Foreclosure in Spring>Question Details

Mel,  in Texas

Our landlord went bankrupt and now our house is owned by the courts. If the house sells, do we have to vacate

Asked by Mel, Texas Fri Jan 25, 2008

before our original lease ends? To prevent foreclosure, how would we go about taking over the loan our landlord had?

Help the community by answering this question:


You do not need to be speaking to us. You need legal advise. Most attorneys will do the initial sit down for nothing. go to an attorney that handles bankruptcies and real estate.
Things to think about
Have you been making lease payments to the bankrupcy court?
Are you in danger of having some one showing up at your door and telling you you have 1 to 24 hours to clear out.
It might be worth paying a lawyer $150.

Hope you can get this worked out, You should now a Real Estate Attorney that can help you
0 votes Thank Flag Link Fri May 23, 2008
Give us the address, and county so someone can look into it for you. That is if you are comfortable with this.
0 votes Thank Flag Link Thu May 22, 2008
You need a Lawyer. Your lawyer can talk to the bankruptcy court, as they are the deciders.
0 votes Thank Flag Link Wed May 21, 2008
Unfortunately, there are several unscrupulous investors out there who have purchased properties through mortgage scams or fraudulent investor groups. Many of these unethical people had no intention of ever paying the mortgage to begin with and borrowed more than the value of the home and then pocketed the difference. They then find an honest and unsuspecting renter who has no representation and they take advantage of them. I would highly advise you find a reputable Realtor in your area and have them walk you through the process before signing anything. They will make sure your interests are served first, and can advise you of any potential pitfalls and their services to you should be free of charge. Always have competent representation whether it is a seasoned Realtor with several years experience or a trusted real estate attorney.
0 votes Thank Flag Link Wed May 21, 2008
Your lease is between you and your landlord. If the bank or court takes over possession of the property they can sell the property at foreclosure. The new owner may or may not want to use the property as an investment and may or may not want to negotiate a new lease with you. They have the right to evict you because they do not have a lease agreement with you. You can try to sue your landlord, but that is basically pointless because they don't have any money. If you want to try to buy the house, you need to contact the court or lender and let them know you are want to purchase. You'll want to get pre-approved and move quickly in trying to make a deal with the bank. I assume this is probably a foreclosure situation with a lender involved. They may make you a deal. But be careful what you get yourself into. There may also be other liens on the property that make the "deal" you think you might get... not a "deal" anymore. Get the full picture and get a Realtor or attorney to help you.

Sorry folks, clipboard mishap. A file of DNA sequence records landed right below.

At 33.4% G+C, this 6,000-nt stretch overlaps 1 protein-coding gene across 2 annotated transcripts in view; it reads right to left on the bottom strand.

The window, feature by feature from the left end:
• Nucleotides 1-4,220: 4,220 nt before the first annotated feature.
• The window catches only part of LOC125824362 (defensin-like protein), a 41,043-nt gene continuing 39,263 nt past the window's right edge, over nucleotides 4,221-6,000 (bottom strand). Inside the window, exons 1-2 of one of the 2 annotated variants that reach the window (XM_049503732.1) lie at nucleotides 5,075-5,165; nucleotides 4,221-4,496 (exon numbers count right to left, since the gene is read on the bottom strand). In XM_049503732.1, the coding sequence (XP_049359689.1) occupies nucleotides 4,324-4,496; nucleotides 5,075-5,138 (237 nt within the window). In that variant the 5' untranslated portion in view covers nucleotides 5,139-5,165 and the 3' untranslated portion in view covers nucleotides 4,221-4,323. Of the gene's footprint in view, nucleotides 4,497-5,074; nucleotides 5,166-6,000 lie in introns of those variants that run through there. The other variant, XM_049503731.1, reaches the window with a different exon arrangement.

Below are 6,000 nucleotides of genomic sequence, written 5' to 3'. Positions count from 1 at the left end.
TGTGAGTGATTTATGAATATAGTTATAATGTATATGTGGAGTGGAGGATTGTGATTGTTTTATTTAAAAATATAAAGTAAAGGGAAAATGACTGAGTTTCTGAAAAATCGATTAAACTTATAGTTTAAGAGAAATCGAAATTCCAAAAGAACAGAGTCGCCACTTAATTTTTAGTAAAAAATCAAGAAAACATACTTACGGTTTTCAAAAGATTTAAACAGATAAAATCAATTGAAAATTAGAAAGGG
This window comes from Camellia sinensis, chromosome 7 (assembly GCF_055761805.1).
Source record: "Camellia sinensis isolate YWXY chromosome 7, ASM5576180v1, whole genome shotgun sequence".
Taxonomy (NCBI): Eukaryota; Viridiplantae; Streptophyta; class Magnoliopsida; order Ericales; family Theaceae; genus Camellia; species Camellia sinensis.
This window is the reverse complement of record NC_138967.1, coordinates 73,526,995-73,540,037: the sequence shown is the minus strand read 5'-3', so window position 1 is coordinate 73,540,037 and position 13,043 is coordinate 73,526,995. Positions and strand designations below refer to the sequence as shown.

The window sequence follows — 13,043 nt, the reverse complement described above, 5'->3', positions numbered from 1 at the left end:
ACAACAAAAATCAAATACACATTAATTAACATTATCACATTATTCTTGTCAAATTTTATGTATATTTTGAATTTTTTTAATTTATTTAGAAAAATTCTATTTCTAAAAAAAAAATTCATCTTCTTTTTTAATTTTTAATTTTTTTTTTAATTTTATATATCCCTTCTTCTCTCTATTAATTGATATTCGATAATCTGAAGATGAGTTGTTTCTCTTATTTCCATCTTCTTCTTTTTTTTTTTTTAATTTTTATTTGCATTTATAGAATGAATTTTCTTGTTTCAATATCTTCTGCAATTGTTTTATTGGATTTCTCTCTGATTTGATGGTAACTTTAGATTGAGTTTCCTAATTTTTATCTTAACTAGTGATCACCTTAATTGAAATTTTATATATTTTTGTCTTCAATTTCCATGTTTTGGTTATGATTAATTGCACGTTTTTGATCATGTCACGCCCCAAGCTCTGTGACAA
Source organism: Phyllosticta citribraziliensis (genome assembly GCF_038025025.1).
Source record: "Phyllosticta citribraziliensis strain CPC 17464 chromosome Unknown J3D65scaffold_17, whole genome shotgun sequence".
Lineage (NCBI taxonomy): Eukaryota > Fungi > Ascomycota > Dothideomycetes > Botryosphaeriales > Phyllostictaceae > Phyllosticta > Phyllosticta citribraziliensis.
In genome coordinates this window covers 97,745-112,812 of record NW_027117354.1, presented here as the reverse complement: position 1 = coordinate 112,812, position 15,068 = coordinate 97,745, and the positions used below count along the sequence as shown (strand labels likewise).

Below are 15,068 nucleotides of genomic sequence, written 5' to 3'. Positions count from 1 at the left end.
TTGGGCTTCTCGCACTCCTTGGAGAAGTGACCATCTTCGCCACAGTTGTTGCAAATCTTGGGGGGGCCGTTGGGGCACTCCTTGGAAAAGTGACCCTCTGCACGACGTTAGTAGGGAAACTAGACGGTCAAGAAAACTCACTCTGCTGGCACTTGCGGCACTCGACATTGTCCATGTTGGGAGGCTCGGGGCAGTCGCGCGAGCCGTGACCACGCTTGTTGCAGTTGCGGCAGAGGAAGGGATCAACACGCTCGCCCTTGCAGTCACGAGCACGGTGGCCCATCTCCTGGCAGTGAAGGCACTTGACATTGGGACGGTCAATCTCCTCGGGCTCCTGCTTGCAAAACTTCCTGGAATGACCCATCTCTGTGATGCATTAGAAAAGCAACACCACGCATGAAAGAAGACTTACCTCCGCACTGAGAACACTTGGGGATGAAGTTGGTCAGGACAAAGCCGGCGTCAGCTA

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0 votes Thank Flag Link Wed Feb 20, 2008
It is very possible you may have to vacate. The best thing is to contact the new owner (bank) and tell them your situation. If you are willing to pay rent to them, they may be willing to let you stay. If you want to stay in the house, they may also allow you to get prequalified and buy it. You just need to let them know what your intentions are. This is not always an easy process, but it is possible.
Web Reference:
0 votes Thank Flag Link Sat Jan 26, 2008
Bruce Lynn, Real Estate Pro in Coppell, TX
Your contract should stand. Contract law varies state to state, but the typical way it works in my understanding is that your contract would have precedence over a buy sell agreement that could happen in the future. They might offer to buy you out, but I think they have to accept your lease agreement and simply take over the previous landlord's position (ie get all the benefits like rent, but also all the duties like the lost possession rights they handed over to you until the lease end date).
Typically you can find out information about the mortgagee at the county courthouse and perhaps find a way to contact the bank and see if they would be interested. If it is owned by the courts as you say, ask when the auction will be and see if it will be priced at a point where you'd like to bid. Act fast and good luck!

Brendan Murphy
Broker, CRS, GRI, ePro
Raving Real Estate
Laramie, WY 82070
0 votes Thank Flag Link Fri Jan 25, 2008
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